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Asthma & Allergies Channel
Reported December 26, 2013

Asthma App: Paying Kids to Breathe Easier

CHICAGO, Ill. (Ivanhoe Newswire) --Asthma triggers more school absences and hospitalizations than any other chronic condition in this country, affecting more than seven million children. Quick release medications can help kids control symptoms, if they remember to take them. Now, researchers are developing a new app that could help.

Mikah Allen loves playing basketball.

“When I try to keep up with the other kids, play with them, play how they play, it gets hard because they don’t have what I got,” Mikah Allen told Ivanhoe.

Mikah‘s chronic uncontrolled asthma needs daily meds. If he forgets, exercise can trigger an attack.

“It’s like somebody just coming up to you and just choking you,” Allen said.

Every year asthma accounts for 13 million missed school days and one quarter of all emergency room visits. It’s something Dr. Giselle Mosnaim knows too well.

“If they would take their medications, these could be avoidable,” Dr. Giselle Mosnaim, Allergist and Immunologist, Rush University Medical Center, told Ivanhoe.

“It just slips my mind sometimes,” Allen said.

Now, researchers are giving high risk teens something they’ll never forget, a smart phone loaded with a special app that turns taking your medicine into a game.

Each time a kid uses their daily controller medication inhaler, they can play to earn rewards on Google Play.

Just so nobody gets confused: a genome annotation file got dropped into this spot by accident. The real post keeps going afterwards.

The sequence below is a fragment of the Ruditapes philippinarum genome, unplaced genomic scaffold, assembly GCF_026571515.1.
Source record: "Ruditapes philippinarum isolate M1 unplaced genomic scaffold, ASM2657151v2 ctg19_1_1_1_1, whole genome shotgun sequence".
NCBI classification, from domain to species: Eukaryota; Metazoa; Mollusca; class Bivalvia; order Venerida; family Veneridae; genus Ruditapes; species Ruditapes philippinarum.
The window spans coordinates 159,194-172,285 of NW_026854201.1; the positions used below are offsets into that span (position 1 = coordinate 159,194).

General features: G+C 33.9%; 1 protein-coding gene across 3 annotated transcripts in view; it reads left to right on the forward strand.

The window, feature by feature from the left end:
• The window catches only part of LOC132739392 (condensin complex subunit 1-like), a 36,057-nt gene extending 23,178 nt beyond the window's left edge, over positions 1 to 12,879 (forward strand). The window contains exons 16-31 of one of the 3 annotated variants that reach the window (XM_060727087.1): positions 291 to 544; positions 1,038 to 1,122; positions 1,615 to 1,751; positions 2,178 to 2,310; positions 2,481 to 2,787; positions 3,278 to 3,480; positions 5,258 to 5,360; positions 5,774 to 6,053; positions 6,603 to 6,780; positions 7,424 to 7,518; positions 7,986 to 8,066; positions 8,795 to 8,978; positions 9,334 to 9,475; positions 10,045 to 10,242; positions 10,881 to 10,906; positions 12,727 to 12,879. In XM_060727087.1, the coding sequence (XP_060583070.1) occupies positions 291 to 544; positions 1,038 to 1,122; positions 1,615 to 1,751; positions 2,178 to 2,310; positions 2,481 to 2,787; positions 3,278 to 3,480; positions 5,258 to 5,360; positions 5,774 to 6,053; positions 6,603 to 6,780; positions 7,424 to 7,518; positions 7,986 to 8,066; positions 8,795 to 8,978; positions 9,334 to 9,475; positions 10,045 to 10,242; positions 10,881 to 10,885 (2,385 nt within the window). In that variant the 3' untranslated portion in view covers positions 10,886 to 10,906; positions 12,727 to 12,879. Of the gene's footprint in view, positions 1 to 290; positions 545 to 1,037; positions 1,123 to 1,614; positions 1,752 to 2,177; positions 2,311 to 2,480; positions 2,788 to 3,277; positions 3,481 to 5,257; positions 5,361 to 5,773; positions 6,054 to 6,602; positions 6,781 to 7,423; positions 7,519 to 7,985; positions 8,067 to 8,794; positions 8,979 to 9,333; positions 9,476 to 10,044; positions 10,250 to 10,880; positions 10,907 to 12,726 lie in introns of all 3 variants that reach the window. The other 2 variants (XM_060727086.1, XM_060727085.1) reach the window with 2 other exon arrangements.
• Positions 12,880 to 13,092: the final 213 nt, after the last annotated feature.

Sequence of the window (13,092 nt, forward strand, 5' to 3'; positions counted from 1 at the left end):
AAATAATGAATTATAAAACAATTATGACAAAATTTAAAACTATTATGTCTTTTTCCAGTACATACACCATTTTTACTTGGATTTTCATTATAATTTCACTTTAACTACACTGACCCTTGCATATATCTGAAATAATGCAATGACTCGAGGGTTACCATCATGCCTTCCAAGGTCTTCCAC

“So, they get 50 cents that they can spend on music, apps, TV shows, and movies,” Dr. Mosnaim said.

Teens can earn up to a dollar a day for Google Play rewards. Meanwhile, researchers are tracking when and where kids take their meds.

“We can also intervene at that moment. If we see they’re missing doses of medicine, we send them a message,” Dr. Mosnaim said.

New technology that’s helping Mikah and his mom breathe easier.

“It’s something else other than me yelling, or saying, ‘did you take your pump?’” Jennifer Nailer, Mikah’s mother, told Ivanhoe.

The study is funded by the national institutes of health and is still in clinical trials. According to Dr. Mosnaim, there are lots of asthma apps out there, but very few of them have this kind of clinical trial data behind them.

Researchers believe once kids start feeling better after following their daily controller medication regimen with the new app, they’ll be more likely to continue using their daily controller medication inhalers and stay out of the emergency room and hospital.

For additional research on this article, click here.

Sign up for a free weekly e-mail on Medical Breakthroughs called First to Know by clicking here.

If this story or any other Ivanhoe story has impacted your life or prompted you or someone you know to seek or change treatments, please let us know by contacting Emily Farr at efarr@ivanhoe.com.

FOR MORE INFORMATION, CONTACT:

Dr. Giselle Mosnaim
Allergist and Immunologist
Rush University Medical Center
312-942-3133

 

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